Supreme Court Background

***This page contains background, pre-decisional information on the Affordable Care Act cases decided by the Supreme Court in June 2012. For updated information and resources about the decision, visit our main Supreme Court page.***

Overview

In March 2012, the U.S. Supreme Court heard three days of oral arguments on the constitutionality of several provisions of the Affordable Care Act, the historic health reform law enacted in March 2010. The key provisions challenged by both private interests and a number of states included the minimum coverage provision ("individual mandate") that will require most Americans to obtain health insurance or pay a small penalty, and the requirement that states cover more uninsured individuals by expanding eligibility for their Medicaid programs. The challenges to the minimum coverage provision were brought by Florida and 25 other states and by the National Federation of Businesses and two private citizens who do not currently have health insurance. The challenge filed by Florida and the other states also addressed the Medicaid expansion.

APHA joined briefs in support of ACA provisions
Early in 2012, APHA joined other public health organizations in signing on to two friend-of-the-court briefs supporting the ACA, submitted as the U.S. Supreme Court prepared to hear arguments from opponents and supporters in considering the law’s constitutionality.

Three days of hearings

Day 1: Monday, March 26, 2012
On the first day of the hearings, arguments focused on a preliminary question--whether the court could even make a judgment on the law, when the provisions in question haven't taken effect yet. The question was whether the 19th century Anti-Injunction Act barred court action at this time. Both the states and the federal government argued that the court should make its decisions now; the court had to bring in an outside lawyer to argue that the ruling must be delayed. Kaiser Health News created this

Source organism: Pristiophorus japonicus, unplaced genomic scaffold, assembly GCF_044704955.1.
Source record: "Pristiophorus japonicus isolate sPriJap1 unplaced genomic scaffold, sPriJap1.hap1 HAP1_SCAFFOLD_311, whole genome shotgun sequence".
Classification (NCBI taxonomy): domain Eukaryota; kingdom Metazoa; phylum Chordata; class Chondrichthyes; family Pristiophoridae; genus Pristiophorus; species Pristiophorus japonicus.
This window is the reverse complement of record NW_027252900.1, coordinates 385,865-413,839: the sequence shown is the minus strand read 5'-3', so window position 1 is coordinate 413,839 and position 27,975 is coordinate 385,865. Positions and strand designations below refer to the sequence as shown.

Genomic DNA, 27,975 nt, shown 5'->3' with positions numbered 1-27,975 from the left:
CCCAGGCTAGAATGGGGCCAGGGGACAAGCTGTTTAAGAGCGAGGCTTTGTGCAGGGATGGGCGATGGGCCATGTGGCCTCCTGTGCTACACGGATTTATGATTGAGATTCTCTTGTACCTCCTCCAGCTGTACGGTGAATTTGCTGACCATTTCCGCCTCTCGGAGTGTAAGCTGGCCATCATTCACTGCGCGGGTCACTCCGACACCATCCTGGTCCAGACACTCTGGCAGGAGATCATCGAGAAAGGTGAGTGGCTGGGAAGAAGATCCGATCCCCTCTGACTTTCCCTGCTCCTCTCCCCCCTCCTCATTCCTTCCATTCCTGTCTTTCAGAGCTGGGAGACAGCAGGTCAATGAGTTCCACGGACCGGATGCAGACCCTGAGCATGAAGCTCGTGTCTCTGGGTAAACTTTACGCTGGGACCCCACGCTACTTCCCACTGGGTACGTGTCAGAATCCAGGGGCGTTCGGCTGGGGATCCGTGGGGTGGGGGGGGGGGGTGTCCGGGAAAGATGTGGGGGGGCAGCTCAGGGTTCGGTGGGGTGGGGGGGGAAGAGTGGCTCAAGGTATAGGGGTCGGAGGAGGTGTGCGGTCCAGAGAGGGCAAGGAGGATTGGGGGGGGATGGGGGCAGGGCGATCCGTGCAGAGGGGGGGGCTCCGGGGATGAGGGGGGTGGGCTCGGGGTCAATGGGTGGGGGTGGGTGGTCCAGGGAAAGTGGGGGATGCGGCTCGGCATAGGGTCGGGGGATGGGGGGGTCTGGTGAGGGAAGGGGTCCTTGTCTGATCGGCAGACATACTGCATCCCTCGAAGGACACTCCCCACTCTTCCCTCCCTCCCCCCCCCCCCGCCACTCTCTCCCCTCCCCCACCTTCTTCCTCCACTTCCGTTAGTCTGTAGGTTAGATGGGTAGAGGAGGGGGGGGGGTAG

guide to the day's arguments, which includes links to audio and transcripts of day one proceedings. The Washington Post and Politico were among the many news outlets that also provided coverage.

Day 2: Tuesday, March 27
On the second day of the hearings, the court heard arguments on the minimum coverage provision ("individual mandate"), which would require most Americans to obtain health insurance or pay a penalty starting in 2014.
A guide to the day's arguments, which includes links to audio and transcripts, was again provided by Kaiser Health News. Articles by The New York Times and CNN were just two of many more analyses of the arguments and the justices' questions. This short paper, recently issued by the Robert Wood Johnson Foundation and the Urban Institute and linked from Health Reform GPS, provides more information about the minimum coverage provision.

Day 3: Wednesday, March 28
On the final day of the hearings, the court focused on the Medicaid expansion, and also considered the issue of severability, or whether the rest of the law can stand even if other provisions are struck down. Kaiser Health News again provided
a guide to the day's arguments, along with links to audio and transcripts.

Also on Wednesday, APHA's Executive Director Georges Benjamin wrote a powerful piece for Public Health Newswire about the importance of this week's hearings.

After the hearings

June 15 update: Pre-decisional analysis commissioned by APHA
In advance of the Supreme Court's decision, APHA commissioned 
this analysis by the National Health Law Program and the Network for Public Health Law. It succinctly summarized the major legal issues at stake, the arguments on both sides, and the implications of potential rulings.

June 28 update: Supreme Court uphold the Affordable Care Act!
Visit our main 
Supreme Court Decision page for an overview of the ruling and its impacts, and for updated resources.

Additional pre-decisional resources
(See our main Supreme Court Decision page for updated resources.)

APHA resources

Other resources

APHA statements and media mentions